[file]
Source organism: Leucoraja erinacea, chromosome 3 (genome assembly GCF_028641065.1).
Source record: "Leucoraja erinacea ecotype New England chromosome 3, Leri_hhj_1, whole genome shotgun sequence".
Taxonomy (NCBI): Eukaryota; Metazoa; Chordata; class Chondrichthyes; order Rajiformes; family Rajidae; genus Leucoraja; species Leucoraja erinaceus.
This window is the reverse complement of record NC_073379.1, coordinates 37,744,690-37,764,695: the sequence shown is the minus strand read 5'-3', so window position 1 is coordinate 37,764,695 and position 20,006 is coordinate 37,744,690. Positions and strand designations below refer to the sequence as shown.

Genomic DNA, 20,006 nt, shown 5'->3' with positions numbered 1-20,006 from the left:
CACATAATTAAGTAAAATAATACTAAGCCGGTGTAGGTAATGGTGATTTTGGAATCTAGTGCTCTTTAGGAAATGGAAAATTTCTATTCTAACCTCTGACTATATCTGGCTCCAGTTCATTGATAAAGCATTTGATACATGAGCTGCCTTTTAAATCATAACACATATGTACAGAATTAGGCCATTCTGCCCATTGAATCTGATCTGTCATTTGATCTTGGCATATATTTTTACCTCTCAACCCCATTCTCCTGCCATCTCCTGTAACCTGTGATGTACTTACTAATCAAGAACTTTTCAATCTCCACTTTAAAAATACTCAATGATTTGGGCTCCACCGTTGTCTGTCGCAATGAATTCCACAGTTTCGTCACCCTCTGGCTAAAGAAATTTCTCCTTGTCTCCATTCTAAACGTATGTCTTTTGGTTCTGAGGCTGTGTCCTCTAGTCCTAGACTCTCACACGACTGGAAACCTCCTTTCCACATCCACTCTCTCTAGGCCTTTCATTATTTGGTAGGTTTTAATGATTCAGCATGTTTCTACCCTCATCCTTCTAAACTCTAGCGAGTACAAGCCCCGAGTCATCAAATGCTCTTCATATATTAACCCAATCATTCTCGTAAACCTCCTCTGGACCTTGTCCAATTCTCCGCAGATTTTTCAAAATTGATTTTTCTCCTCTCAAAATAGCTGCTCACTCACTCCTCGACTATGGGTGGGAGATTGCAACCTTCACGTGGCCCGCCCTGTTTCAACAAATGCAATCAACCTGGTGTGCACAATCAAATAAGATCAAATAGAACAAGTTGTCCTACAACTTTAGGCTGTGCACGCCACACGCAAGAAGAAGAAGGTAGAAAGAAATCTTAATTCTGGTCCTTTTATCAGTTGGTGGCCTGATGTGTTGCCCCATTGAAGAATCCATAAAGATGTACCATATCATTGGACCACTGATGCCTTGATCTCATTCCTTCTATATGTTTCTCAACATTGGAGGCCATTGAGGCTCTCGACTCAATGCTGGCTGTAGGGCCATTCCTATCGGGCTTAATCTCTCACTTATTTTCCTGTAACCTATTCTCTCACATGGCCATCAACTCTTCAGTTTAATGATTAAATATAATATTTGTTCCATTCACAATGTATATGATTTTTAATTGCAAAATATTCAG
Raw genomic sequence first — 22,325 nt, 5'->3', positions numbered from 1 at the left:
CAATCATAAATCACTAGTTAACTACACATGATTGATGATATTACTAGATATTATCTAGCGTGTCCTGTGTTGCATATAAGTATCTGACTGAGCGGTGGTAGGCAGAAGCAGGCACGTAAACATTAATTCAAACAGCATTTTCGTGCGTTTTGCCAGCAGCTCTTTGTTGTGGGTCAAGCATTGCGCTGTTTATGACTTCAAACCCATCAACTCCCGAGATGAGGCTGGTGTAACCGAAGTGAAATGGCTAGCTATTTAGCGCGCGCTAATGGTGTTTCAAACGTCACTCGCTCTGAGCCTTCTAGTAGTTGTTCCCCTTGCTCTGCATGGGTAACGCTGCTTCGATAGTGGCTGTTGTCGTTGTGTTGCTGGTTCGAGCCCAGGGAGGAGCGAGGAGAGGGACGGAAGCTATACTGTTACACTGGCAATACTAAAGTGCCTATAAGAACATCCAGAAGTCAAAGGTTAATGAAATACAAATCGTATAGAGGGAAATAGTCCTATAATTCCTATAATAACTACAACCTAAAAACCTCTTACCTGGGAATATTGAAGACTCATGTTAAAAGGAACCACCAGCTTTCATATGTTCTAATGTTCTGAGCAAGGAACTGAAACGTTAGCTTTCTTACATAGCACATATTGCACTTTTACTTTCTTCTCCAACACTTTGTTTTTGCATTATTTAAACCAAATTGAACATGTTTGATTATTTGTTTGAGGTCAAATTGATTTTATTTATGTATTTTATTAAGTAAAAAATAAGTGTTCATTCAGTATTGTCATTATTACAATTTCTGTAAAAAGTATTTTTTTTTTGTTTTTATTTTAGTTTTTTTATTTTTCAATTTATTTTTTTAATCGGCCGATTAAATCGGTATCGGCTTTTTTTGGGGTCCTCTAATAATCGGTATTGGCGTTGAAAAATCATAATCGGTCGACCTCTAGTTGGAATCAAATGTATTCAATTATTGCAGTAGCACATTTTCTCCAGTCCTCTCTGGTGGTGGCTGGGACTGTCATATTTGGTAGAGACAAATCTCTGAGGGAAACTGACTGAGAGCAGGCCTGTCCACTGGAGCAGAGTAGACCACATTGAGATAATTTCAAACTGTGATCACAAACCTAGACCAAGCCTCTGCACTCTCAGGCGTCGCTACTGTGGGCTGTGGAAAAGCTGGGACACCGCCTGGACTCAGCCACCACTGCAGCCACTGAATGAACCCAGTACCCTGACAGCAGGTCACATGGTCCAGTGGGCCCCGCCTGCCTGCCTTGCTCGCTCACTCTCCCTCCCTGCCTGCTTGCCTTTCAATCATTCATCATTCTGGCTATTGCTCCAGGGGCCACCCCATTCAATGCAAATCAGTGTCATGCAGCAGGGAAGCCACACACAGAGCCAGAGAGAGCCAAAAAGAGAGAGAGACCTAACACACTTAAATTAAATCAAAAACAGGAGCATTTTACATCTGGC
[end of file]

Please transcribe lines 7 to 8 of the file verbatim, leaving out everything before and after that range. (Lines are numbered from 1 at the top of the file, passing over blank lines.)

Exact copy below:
Raw genomic sequence first — 22,325 nt, 5'->3', positions numbered from 1 at the left:
CAATCATAAATCACTAGTTAACTACACATGATTGATGATATTACTAGATATTATCTAGCGTGTCCTGTGTTGCATATAAGTATCTGACTGAGCGGTGGTAGGCAGAAGCAGGCACGTAAACATTAATTCAAACAGCATTTTCGTGCGTTTTGCCAGCAGCTCTTTGTTGTGGGTCAAGCATTGCGCTGTTTATGACTTCAAACCCATCAACTCCCGAGATGAGGCTGGTGTAACCGAAGTGAAATGGCTAGCTATTTAGCGCGCGCTAATGGTGTTTCAAACGTCACTCGCTCTGAGCCTTCTAGTAGTTGTTCCCCTTGCTCTGCATGGGTAACGCTGCTTCGATAGTGGCTGTTGTCGTTGTGTTGCTGGTTCGAGCCCAGGGAGGAGCGAGGAGAGGGACGGAAGCTATACTGTTACACTGGCAATACTAAAGTGCCTATAAGAACATCCAGAAGTCAAAGGTTAATGAAATACAAATCGTATAGAGGGAAATAGTCCTATAATTCCTATAATAACTACAACCTAAAAACCTCTTACCTGGGAATATTGAAGACTCATGTTAAAAGGAACCACCAGCTTTCATATGTTCTAATGTTCTGAGCAAGGAACTGAAACGTTAGCTTTCTTACATAGCACATATTGCACTTTTACTTTCTTCTCCAACACTTTGTTTTTGCATTATTTAAACCAAATTGAACATGTTTGATTATTTGTTTGAGGTCAAATTGATTTTATTTATGTATTTTATTAAGTAAAAAATAAGTGTTCATTCAGTATTGTCATTATTACAATTTCTGTAAAAAGTATTTTTTTTTTGTTTTTATTTTAGTTTTTTTATTTTTCAATTTATTTTTTTAATCGGCCGATTAAATCGGTATCGGCTTTTTTTGGGGTCCTCTAATAATCGGTATTGGCGTTGAAAAATCATAATCGGTCGACCTCTAGTTGGAATCAAATGTATTCAATTATTGCAGTAGCACATTTTCTCCAGTCCTCTCTGGTGGTGGCTGGGACTGTCATATTTGGTAGAGACAAATCTCTGAGGGAAACTGACTGAGAGCAGGCCTGTCCACTGGAGCAGAGTAGACCACATTGAGATAATTTCAAACTGTGATCACAAACCTAGACCAAGCCTCTGCACTCTCAGGCGTCGCTACTGTGGGCTGTGGAAAAGCTGGGACACCGCCTGGACTCAGCCACCACTGCAGCCACTGAATGAACCCAGTACCCTGACAGCAGGTCACATGGTCCAGTGGGCCCCGCCTGCCTGCCTTGCTCGCTCACTCTCCCTCCCTGCCTGCTTGCCTTTCAATCATTCATCATTCTGGCTATTGCTCCAGGGGCCACCCCATTCAATGCAAATCAGTGTCATGCAGCAGGGAAGCCACACACAGAGCCAGAGAGAGCCAAAAAGAGAGAGAGACCTAACACACTTAAATTAAATCAAAAACAGGAGCATTTTACATCTGGC